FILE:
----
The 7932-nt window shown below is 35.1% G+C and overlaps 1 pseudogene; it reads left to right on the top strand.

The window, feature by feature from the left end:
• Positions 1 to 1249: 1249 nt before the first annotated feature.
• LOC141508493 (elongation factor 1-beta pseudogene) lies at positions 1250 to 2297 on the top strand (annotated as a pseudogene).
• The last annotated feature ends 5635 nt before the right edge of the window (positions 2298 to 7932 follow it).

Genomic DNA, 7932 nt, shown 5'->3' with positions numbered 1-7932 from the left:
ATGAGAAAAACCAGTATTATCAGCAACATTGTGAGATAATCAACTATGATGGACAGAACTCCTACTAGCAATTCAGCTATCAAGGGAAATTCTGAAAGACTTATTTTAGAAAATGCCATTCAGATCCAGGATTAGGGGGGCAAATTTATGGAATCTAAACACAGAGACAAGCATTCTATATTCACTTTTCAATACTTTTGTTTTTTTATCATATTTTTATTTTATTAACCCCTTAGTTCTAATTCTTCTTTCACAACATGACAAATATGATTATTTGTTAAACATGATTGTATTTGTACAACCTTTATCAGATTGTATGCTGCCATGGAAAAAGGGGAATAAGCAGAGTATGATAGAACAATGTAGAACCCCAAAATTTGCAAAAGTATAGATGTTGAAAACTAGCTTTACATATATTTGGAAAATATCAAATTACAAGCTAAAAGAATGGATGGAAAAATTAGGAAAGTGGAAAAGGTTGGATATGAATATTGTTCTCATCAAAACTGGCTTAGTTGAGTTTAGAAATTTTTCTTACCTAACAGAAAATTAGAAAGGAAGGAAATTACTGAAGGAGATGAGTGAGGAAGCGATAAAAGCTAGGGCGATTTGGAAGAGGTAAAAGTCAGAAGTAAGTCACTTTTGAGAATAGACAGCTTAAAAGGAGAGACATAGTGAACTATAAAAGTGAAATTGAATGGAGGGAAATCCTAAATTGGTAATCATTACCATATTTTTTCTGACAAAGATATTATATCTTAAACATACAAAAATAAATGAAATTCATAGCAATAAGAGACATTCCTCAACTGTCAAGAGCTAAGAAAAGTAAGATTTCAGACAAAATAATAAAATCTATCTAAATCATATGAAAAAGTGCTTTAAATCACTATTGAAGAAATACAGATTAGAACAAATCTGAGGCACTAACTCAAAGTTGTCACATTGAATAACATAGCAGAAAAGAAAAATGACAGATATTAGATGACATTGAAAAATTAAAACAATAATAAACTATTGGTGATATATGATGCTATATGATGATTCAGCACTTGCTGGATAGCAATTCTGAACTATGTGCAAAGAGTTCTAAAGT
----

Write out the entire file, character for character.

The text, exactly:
The 7932-nt window shown below is 35.1% G+C and overlaps 1 pseudogene; it reads left to right on the top strand.

The window, feature by feature from the left end:
• Positions 1 to 1249: 1249 nt before the first annotated feature.
• LOC141508493 (elongation factor 1-beta pseudogene) lies at positions 1250 to 2297 on the top strand (annotated as a pseudogene).
• The last annotated feature ends 5635 nt before the right edge of the window (positions 2298 to 7932 follow it).

Genomic DNA, 7932 nt, shown 5'->3' with positions numbered 1-7932 from the left:
ATGAGAAAAACCAGTATTATCAGCAACATTGTGAGATAATCAACTATGATGGACAGAACTCCTACTAGCAATTCAGCTATCAAGGGAAATTCTGAAAGACTTATTTTAGAAAATGCCATTCAGATCCAGGATTAGGGGGGCAAATTTATGGAATCTAAACACAGAGACAAGCATTCTATATTCACTTTTCAATACTTTTGTTTTTTTATCATATTTTTATTTTATTAACCCCTTAGTTCTAATTCTTCTTTCACAACATGACAAATATGATTATTTGTTAAACATGATTGTATTTGTACAACCTTTATCAGATTGTATGCTGCCATGGAAAAAGGGGAATAAGCAGAGTATGATAGAACAATGTAGAACCCCAAAATTTGCAAAAGTATAGATGTTGAAAACTAGCTTTACATATATTTGGAAAATATCAAATTACAAGCTAAAAGAATGGATGGAAAAATTAGGAAAGTGGAAAAGGTTGGATATGAATATTGTTCTCATCAAAACTGGCTTAGTTGAGTTTAGAAATTTTTCTTACCTAACAGAAAATTAGAAAGGAAGGAAATTACTGAAGGAGATGAGTGAGGAAGCGATAAAAGCTAGGGCGATTTGGAAGAGGTAAAAGTCAGAAGTAAGTCACTTTTGAGAATAGACAGCTTAAAAGGAGAGACATAGTGAACTATAAAAGTGAAATTGAATGGAGGGAAATCCTAAATTGGTAATCATTACCATATTTTTTCTGACAAAGATATTATATCTTAAACATACAAAAATAAATGAAATTCATAGCAATAAGAGACATTCCTCAACTGTCAAGAGCTAAGAAAAGTAAGATTTCAGACAAAATAATAAAATCTATCTAAATCATATGAAAAAGTGCTTTAAATCACTATTGAAGAAATACAGATTAGAACAAATCTGAGGCACTAACTCAAAGTTGTCACATTGAATAACATAGCAGAAAAGAAAAATGACAGATATTAGATGACATTGAAAAATTAAAACAATAATAAACTATTGGTGATATATGATGCTATATGATGATTCAGCACTTGCTGGATAGCAATTCTGAACTATGTGCAAAGAGTTCTAAAGT